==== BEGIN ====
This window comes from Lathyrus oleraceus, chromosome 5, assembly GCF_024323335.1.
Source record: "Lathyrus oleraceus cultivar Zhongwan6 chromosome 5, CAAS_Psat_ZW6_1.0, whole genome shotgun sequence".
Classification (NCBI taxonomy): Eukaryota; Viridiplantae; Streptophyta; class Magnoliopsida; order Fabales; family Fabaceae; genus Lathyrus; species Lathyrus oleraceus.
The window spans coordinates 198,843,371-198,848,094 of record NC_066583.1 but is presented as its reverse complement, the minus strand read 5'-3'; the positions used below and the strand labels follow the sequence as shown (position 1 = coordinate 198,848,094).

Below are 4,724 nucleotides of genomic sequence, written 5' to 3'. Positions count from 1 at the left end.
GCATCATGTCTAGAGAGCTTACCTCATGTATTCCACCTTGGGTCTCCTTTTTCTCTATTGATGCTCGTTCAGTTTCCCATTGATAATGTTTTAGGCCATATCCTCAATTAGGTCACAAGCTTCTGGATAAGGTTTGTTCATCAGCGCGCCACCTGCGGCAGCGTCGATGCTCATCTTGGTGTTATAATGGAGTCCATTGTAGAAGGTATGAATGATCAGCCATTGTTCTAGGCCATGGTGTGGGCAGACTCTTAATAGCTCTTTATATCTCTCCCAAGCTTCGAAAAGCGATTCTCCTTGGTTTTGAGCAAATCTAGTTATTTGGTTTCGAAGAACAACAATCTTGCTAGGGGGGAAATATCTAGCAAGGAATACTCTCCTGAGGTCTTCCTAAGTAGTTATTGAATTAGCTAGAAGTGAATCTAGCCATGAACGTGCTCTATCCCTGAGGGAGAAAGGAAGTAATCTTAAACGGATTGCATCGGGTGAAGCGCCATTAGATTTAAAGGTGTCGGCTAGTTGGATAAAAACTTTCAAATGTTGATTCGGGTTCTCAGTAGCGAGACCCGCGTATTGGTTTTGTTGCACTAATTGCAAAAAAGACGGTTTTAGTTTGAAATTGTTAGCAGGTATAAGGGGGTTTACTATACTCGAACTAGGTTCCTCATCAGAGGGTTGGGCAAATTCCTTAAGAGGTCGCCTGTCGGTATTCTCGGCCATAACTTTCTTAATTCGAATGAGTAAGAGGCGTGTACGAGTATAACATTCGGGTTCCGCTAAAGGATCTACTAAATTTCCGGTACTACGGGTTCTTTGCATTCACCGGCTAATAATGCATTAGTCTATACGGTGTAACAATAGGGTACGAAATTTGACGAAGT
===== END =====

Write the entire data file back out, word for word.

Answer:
This window comes from Lathyrus oleraceus, chromosome 5, assembly GCF_024323335.1.
Source record: "Lathyrus oleraceus cultivar Zhongwan6 chromosome 5, CAAS_Psat_ZW6_1.0, whole genome shotgun sequence".
Classification (NCBI taxonomy): Eukaryota; Viridiplantae; Streptophyta; class Magnoliopsida; order Fabales; family Fabaceae; genus Lathyrus; species Lathyrus oleraceus.
The window spans coordinates 198,843,371-198,848,094 of record NC_066583.1 but is presented as its reverse complement, the minus strand read 5'-3'; the positions used below and the strand labels follow the sequence as shown (position 1 = coordinate 198,848,094).

Below are 4,724 nucleotides of genomic sequence, written 5' to 3'. Positions count from 1 at the left end.
GCATCATGTCTAGAGAGCTTACCTCATGTATTCCACCTTGGGTCTCCTTTTTCTCTATTGATGCTCGTTCAGTTTCCCATTGATAATGTTTTAGGCCATATCCTCAATTAGGTCACAAGCTTCTGGATAAGGTTTGTTCATCAGCGCGCCACCTGCGGCAGCGTCGATGCTCATCTTGGTGTTATAATGGAGTCCATTGTAGAAGGTATGAATGATCAGCCATTGTTCTAGGCCATGGTGTGGGCAGACTCTTAATAGCTCTTTATATCTCTCCCAAGCTTCGAAAAGCGATTCTCCTTGGTTTTGAGCAAATCTAGTTATTTGGTTTCGAAGAACAACAATCTTGCTAGGGGGGAAATATCTAGCAAGGAATACTCTCCTGAGGTCTTCCTAAGTAGTTATTGAATTAGCTAGAAGTGAATCTAGCCATGAACGTGCTCTATCCCTGAGGGAGAAAGGAAGTAATCTTAAACGGATTGCATCGGGTGAAGCGCCATTAGATTTAAAGGTGTCGGCTAGTTGGATAAAAACTTTCAAATGTTGATTCGGGTTCTCAGTAGCGAGACCCGCGTATTGGTTTTGTTGCACTAATTGCAAAAAAGACGGTTTTAGTTTGAAATTGTTAGCAGGTATAAGGGGGTTTACTATACTCGAACTAGGTTCCTCATCAGAGGGTTGGGCAAATTCCTTAAGAGGTCGCCTGTCGGTATTCTCGGCCATAACTTTCTTAATTCGAATGAGTAAGAGGCGTGTACGAGTATAACATTCGGGTTCCGCTAAAGGATCTACTAAATTTCCGGTACTACGGGTTCTTTGCATTCACCGGCTAATAATGCATTAGTCTATACGGTGTAACAATAGGGTACGAAATTTGACGAAGT